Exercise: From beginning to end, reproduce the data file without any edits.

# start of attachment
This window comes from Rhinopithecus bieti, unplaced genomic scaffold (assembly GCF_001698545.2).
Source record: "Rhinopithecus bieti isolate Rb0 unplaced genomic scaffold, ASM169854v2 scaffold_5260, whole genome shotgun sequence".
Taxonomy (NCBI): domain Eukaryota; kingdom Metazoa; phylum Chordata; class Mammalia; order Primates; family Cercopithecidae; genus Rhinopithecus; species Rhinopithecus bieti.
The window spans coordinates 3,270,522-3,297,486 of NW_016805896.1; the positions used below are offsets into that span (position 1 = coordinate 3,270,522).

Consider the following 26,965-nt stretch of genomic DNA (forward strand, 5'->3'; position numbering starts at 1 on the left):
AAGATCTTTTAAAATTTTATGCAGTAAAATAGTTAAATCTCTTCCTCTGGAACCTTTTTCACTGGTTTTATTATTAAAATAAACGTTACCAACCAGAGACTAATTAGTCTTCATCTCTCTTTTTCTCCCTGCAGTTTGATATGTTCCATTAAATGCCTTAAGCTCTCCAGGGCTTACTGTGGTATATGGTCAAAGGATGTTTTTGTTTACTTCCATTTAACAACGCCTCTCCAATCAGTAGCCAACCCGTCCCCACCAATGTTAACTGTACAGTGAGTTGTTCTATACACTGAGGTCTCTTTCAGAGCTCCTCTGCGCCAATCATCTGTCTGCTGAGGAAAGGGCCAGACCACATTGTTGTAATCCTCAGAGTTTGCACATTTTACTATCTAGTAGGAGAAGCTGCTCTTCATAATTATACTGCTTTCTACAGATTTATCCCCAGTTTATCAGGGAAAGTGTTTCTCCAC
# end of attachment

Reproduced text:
This window comes from Rhinopithecus bieti, unplaced genomic scaffold (assembly GCF_001698545.2).
Source record: "Rhinopithecus bieti isolate Rb0 unplaced genomic scaffold, ASM169854v2 scaffold_5260, whole genome shotgun sequence".
Taxonomy (NCBI): domain Eukaryota; kingdom Metazoa; phylum Chordata; class Mammalia; order Primates; family Cercopithecidae; genus Rhinopithecus; species Rhinopithecus bieti.
The window spans coordinates 3,270,522-3,297,486 of NW_016805896.1; the positions used below are offsets into that span (position 1 = coordinate 3,270,522).

Consider the following 26,965-nt stretch of genomic DNA (forward strand, 5'->3'; position numbering starts at 1 on the left):
AAGATCTTTTAAAATTTTATGCAGTAAAATAGTTAAATCTCTTCCTCTGGAACCTTTTTCACTGGTTTTATTATTAAAATAAACGTTACCAACCAGAGACTAATTAGTCTTCATCTCTCTTTTTCTCCCTGCAGTTTGATATGTTCCATTAAATGCCTTAAGCTCTCCAGGGCTTACTGTGGTATATGGTCAAAGGATGTTTTTGTTTACTTCCATTTAACAACGCCTCTCCAATCAGTAGCCAACCCGTCCCCACCAATGTTAACTGTACAGTGAGTTGTTCTATACACTGAGGTCTCTTTCAGAGCTCCTCTGCGCCAATCATCTGTCTGCTGAGGAAAGGGCCAGACCACATTGTTGTAATCCTCAGAGTTTGCACATTTTACTATCTAGTAGGAGAAGCTGCTCTTCATAATTATACTGCTTTCTACAGATTTATCCCCAGTTTATCAGGGAAAGTGTTTCTCCAC